Libraries and the Future of Electronic Content Delivery
Seizing the opportunity to preserve unfettered access to information
Posted Wed, 07/13/2011 - 08:42
Michael Porter, president of Library Renewal
“Libraries are about content plus community,” says Michael Porter. “What does that mean in a world where in 5, 10, or 20 years the vast majority of content is electronic?”
Porter draws on two decades of experience as a librarian, speaker, and writer to envision an organization that will take a leading role in charting the future of electronic content delivery for libraries, with expert information professionals and industry leaders at the helm. He created, and is president of, Library Renewal, “a new kind of nonprofit” organization whose goal is to develop “a new electronic content access and distribution infrastructure.”
Porter talked with American Libraries at the 2011 ALA Midwinter Meeting in San Diego about “making an idea happen,” the current information technology landscape, the plans for Library Renewal in the year ahead, and how librarians everywhere can get involved.
One of the goals of Library Renewal is to combine research, partnership, and grassroots involvement to define the future of electronic content delivery. Why is this important now?
Google lapped libraries early on in self-service search on the web, but iTunes, Netflix, Amazon, Pandora, Spotify, and others are now getting ahead of them in providing electronic content. Either we figure out how to get people the electronic content they want, when they want it, in the formats they want it, or someone else does it … and for a price that only some can afford. These companies, the faces of the new publishing, will deliver content in ways that lack our special training, care, understanding, community commitment, and long historical view. This trend threatens both librarians’ roles as providers of unfettered access to content and information, and—since it is built on this concept—democracy itself. The writing on the wall tells us we run the risk of being replaced by commercial alternatives that serve only those who can afford them. In such an environment, all content provision is subject to the corporate bottom line. Existing libraries are not addressing this massive threat, and it simply cannot stand, plain and simple: The stakes for libraries and the communities we serve are too high.
What are the critical implications of mainstream adoption of digital content for libraries?
Libraries either figure out new ways to be major players in a world where electronic content accounts for 85%–95% of content access (reading, research, music, and multimedia) or we become antiquated institutions that our local communities are less and less willing to support. That may sound extreme, but once you research the hardware currently on the market and future technologies, how the software is and will be working on that hardware, and the companies that are doing all of this right now, you see the writing on the wall with blazing clarity. We are at a critical crossroads that both presents amazing opportunities for libraries and poses powerful threats to our very existence—threats that we have never faced before.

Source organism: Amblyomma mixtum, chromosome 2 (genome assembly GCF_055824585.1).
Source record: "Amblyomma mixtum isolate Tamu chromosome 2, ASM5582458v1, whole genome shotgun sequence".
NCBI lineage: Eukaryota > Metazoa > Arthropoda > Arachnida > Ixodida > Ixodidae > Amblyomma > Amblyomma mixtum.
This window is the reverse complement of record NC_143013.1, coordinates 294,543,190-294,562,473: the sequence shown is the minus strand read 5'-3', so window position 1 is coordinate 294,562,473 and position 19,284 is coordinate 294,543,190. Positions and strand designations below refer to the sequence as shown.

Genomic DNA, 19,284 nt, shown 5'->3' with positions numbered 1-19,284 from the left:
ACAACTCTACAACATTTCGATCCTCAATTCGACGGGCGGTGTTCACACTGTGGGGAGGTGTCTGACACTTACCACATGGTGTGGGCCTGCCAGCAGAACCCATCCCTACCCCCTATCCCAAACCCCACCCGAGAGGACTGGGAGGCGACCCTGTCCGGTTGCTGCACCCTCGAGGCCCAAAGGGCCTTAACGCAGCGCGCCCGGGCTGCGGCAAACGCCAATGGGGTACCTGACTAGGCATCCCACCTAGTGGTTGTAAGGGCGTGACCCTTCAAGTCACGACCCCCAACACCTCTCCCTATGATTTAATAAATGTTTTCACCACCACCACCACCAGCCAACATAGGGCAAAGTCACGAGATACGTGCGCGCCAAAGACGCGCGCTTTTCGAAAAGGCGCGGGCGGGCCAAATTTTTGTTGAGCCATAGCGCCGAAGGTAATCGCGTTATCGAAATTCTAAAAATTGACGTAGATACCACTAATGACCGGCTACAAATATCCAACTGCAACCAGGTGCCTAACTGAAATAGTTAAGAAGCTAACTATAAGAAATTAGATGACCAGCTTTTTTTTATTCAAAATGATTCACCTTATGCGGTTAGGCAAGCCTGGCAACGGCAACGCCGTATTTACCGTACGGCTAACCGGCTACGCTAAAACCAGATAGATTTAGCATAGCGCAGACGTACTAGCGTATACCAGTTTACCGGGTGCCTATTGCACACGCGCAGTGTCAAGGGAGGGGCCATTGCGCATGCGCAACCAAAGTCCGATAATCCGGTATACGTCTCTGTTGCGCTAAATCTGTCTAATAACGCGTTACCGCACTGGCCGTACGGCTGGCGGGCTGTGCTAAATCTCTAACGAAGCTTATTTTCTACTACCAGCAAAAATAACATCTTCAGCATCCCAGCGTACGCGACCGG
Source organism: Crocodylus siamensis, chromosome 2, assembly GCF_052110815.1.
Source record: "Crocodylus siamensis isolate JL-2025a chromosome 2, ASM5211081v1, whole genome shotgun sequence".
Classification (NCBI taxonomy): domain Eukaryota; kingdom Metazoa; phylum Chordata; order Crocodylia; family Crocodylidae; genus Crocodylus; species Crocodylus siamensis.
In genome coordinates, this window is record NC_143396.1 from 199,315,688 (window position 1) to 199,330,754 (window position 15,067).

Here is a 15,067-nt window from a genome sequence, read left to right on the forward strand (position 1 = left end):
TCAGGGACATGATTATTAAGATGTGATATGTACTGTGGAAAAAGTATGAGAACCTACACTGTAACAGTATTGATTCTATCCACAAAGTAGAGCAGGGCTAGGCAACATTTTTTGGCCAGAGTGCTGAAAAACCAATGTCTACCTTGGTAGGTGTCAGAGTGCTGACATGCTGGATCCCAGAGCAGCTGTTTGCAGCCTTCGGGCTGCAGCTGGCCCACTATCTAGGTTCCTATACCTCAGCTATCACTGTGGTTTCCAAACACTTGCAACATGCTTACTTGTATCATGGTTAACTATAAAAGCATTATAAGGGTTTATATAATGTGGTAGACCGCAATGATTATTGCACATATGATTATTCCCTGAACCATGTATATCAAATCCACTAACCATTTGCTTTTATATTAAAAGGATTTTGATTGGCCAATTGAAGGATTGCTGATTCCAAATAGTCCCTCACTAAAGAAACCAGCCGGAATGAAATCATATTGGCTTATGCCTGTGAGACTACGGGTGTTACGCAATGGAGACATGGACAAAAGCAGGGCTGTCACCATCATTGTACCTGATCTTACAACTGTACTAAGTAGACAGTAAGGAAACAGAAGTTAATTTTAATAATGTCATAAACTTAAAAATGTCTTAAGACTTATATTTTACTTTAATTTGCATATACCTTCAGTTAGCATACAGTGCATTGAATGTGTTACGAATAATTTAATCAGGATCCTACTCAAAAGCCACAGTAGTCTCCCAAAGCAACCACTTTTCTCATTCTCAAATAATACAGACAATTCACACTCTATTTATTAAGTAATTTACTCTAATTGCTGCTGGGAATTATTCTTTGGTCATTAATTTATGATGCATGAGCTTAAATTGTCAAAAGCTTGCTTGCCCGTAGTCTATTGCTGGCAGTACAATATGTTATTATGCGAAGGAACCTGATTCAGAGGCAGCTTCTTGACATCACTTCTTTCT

How will Library Renewal address the challenges of increased digital engagement in libraries?
We are designed to be a “think and do tank” that works in three areas:
- Research—what is at play here and what are practical paths forward.
- Relationships—with major companies, corporations, professions, and individuals that see these issues as critical to society and want to join forces with libraries and Library Renewal.
- Outreach—within the library profession and focused on the general public, those who understand that if libraries do not provide effective access to electronic content, their libraries may very well go away. These millions of citizens can create a critical mass of support that can both spread the word and encourage cooperation and innovation.
Describe how an effective “electronic content access and distribution infrastructure” will better serve the needs and expectations of library readers and researchers.
As their cost plummets, content-delivery devices are becoming increasingly practical and powerful. On one hand, they can help people get the content they need more efficiently via electronic means, and this gives libraries a chance to meet users at their point of need. Embedding social features in these new forms at the library provides an opportunity for growth and renaissance that we have never ever seen.
How will Library Renewal help libraries adapt to evolving digital content in the long term?
By doing the research, relationship building, and outreach that we have planned—and by banding together with thoughtful, hard-working library professionals who are willing to chip in and work with us. Join with us; watch what we are talking about, writing about, asking about, and whom we are partnering with; send in your feedback; and spread the word. Think about becoming an advocate for Library Renewal. There is no other organization designed from the ground up to address these issues specifically, let alone in a way that allows you to be involved and contribute. Look at what libraries do now. Look at what you have seen happen with technology in the last 20 years. Join in and help make sure Library Renewal does what needs to happen, the way it needs to happen. It’s a rare opportunity.
For updates on Library Renewal, and to learn more about getting involved, visit the website and sign up for the organization’s email newsletter, libraryrenewal.org. You can also follow Library Renewal on Twitter at twitter.com/libraryrenewal and on Facebook at www.facebook.com/libraryrenewal.
LISA CARLUCCI THOMAS is digital services librarian at Southern Connecticut State University in New Haven. Follow her on Twitter @lisacarlucci.